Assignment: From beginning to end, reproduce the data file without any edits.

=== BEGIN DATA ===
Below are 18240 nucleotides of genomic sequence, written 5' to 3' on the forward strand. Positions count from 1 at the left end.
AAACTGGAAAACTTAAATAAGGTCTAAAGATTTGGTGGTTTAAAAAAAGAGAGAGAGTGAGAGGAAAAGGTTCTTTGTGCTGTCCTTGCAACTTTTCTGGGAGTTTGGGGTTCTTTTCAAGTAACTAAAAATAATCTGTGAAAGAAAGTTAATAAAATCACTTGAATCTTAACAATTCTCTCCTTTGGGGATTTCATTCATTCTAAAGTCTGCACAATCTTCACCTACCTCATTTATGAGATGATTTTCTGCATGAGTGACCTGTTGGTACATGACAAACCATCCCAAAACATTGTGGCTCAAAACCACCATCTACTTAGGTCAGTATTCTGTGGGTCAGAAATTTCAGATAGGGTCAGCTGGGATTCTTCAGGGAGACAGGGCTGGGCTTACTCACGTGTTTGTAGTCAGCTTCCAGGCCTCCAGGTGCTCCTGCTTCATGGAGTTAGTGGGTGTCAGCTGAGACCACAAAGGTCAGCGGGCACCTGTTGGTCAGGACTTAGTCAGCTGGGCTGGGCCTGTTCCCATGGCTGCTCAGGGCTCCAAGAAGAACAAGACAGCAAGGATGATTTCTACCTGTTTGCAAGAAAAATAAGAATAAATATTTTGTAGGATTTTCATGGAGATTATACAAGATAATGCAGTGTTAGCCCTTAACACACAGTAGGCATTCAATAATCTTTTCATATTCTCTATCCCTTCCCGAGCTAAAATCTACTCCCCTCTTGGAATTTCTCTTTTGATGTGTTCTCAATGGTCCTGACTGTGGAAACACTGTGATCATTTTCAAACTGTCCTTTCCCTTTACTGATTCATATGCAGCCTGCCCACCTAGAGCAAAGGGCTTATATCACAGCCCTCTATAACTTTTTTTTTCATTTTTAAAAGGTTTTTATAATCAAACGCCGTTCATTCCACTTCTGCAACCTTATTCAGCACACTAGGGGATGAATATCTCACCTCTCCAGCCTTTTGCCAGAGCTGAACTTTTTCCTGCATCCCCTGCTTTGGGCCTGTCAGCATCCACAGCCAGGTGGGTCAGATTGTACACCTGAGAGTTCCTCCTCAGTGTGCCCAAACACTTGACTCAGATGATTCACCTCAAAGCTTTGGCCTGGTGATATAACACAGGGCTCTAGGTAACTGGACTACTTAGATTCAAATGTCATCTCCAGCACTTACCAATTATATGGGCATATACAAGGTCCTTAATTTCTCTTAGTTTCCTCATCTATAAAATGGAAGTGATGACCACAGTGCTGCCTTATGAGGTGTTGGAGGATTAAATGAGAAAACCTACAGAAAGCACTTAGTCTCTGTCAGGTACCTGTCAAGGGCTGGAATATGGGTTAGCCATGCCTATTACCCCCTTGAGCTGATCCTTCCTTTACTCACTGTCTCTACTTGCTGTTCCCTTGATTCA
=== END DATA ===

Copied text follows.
Below are 18240 nucleotides of genomic sequence, written 5' to 3' on the forward strand. Positions count from 1 at the left end.
AAACTGGAAAACTTAAATAAGGTCTAAAGATTTGGTGGTTTAAAAAAAGAGAGAGAGTGAGAGGAAAAGGTTCTTTGTGCTGTCCTTGCAACTTTTCTGGGAGTTTGGGGTTCTTTTCAAGTAACTAAAAATAATCTGTGAAAGAAAGTTAATAAAATCACTTGAATCTTAACAATTCTCTCCTTTGGGGATTTCATTCATTCTAAAGTCTGCACAATCTTCACCTACCTCATTTATGAGATGATTTTCTGCATGAGTGACCTGTTGGTACATGACAAACCATCCCAAAACATTGTGGCTCAAAACCACCATCTACTTAGGTCAGTATTCTGTGGGTCAGAAATTTCAGATAGGGTCAGCTGGGATTCTTCAGGGAGACAGGGCTGGGCTTACTCACGTGTTTGTAGTCAGCTTCCAGGCCTCCAGGTGCTCCTGCTTCATGGAGTTAGTGGGTGTCAGCTGAGACCACAAAGGTCAGCGGGCACCTGTTGGTCAGGACTTAGTCAGCTGGGCTGGGCCTGTTCCCATGGCTGCTCAGGGCTCCAAGAAGAACAAGACAGCAAGGATGATTTCTACCTGTTTGCAAGAAAAATAAGAATAAATATTTTGTAGGATTTTCATGGAGATTATACAAGATAATGCAGTGTTAGCCCTTAACACACAGTAGGCATTCAATAATCTTTTCATATTCTCTATCCCTTCCCGAGCTAAAATCTACTCCCCTCTTGGAATTTCTCTTTTGATGTGTTCTCAATGGTCCTGACTGTGGAAACACTGTGATCATTTTCAAACTGTCCTTTCCCTTTACTGATTCATATGCAGCCTGCCCACCTAGAGCAAAGGGCTTATATCACAGCCCTCTATAACTTTTTTTTTCATTTTTAAAAGGTTTTTATAATCAAACGCCGTTCATTCCACTTCTGCAACCTTATTCAGCACACTAGGGGATGAATATCTCACCTCTCCAGCCTTTTGCCAGAGCTGAACTTTTTCCTGCATCCCCTGCTTTGGGCCTGTCAGCATCCACAGCCAGGTGGGTCAGATTGTACACCTGAGAGTTCCTCCTCAGTGTGCCCAAACACTTGACTCAGATGATTCACCTCAAAGCTTTGGCCTGGTGATATAACACAGGGCTCTAGGTAACTGGACTACTTAGATTCAAATGTCATCTCCAGCACTTACCAATTATATGGGCATATACAAGGTCCTTAATTTCTCTTAGTTTCCTCATCTATAAAATGGAAGTGATGACCACAGTGCTGCCTTATGAGGTGTTGGAGGATTAAATGAGAAAACCTACAGAAAGCACTTAGTCTCTGTCAGGTACCTGTCAAGGGCTGGAATATGGGTTAGCCATGCCTATTACCCCCTTGAGCTGATCCTTCCTTTACTCACTGTCTCTACTTGCTGTTCCCTTGATTCA